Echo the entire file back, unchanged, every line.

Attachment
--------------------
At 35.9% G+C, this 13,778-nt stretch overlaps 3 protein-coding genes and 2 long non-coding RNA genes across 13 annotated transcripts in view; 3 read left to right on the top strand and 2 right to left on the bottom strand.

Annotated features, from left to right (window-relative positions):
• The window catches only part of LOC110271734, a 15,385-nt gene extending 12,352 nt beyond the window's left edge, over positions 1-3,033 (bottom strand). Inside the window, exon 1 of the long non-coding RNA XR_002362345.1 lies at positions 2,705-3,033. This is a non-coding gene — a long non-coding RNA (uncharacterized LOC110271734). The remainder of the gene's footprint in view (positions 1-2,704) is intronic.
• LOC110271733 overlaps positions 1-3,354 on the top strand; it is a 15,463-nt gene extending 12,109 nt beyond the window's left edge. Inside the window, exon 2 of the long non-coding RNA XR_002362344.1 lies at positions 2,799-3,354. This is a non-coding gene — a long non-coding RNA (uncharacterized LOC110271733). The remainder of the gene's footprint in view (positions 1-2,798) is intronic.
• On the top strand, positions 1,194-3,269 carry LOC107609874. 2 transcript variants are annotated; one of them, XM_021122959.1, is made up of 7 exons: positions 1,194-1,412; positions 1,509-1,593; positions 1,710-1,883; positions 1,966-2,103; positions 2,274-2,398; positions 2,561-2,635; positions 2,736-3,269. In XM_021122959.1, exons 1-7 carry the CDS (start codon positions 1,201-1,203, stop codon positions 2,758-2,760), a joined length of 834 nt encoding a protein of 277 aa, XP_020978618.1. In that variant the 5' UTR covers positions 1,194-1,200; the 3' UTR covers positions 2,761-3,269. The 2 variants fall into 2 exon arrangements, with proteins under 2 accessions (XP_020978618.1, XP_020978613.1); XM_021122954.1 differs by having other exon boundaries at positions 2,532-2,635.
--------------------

At 35.9% G+C, this 13,778-nt stretch overlaps 3 protein-coding genes and 2 long non-coding RNA genes across 13 annotated transcripts in view; 3 read left to right on the top strand and 2 right to left on the bottom strand.

Annotated features, from left to right (window-relative positions):
• The window catches only part of LOC110271734, a 15,385-nt gene extending 12,352 nt beyond the window's left edge, over positions 1-3,033 (bottom strand). Inside the window, exon 1 of the long non-coding RNA XR_002362345.1 lies at positions 2,705-3,033. This is a non-coding gene — a long non-coding RNA (uncharacterized LOC110271734). The remainder of the gene's footprint in view (positions 1-2,704) is intronic.
• LOC110271733 overlaps positions 1-3,354 on the top strand; it is a 15,463-nt gene extending 12,109 nt beyond the window's left edge. Inside the window, exon 2 of the long non-coding RNA XR_002362344.1 lies at positions 2,799-3,354. This is a non-coding gene — a long non-coding RNA (uncharacterized LOC110271733). The remainder of the gene's footprint in view (positions 1-2,798) is intronic.
• On the top strand, positions 1,194-3,269 carry LOC107609874. 2 transcript variants are annotated; one of them, XM_021122959.1, is made up of 7 exons: positions 1,194-1,412; positions 1,509-1,593; positions 1,710-1,883; positions 1,966-2,103; positions 2,274-2,398; positions 2,561-2,635; positions 2,736-3,269. In XM_021122959.1, exons 1-7 carry the CDS (start codon positions 1,201-1,203, stop codon positions 2,758-2,760), a joined length of 834 nt encoding a protein of 277 aa, XP_020978618.1. In that variant the 5' UTR covers positions 1,194-1,200; the 3' UTR covers positions 2,761-3,269. The 2 variants fall into 2 exon arrangements, with proteins under 2 accessions (XP_020978618.1, XP_020978613.1); XM_021122954.1 differs by having other exon boundaries at positions 2,532-2,635.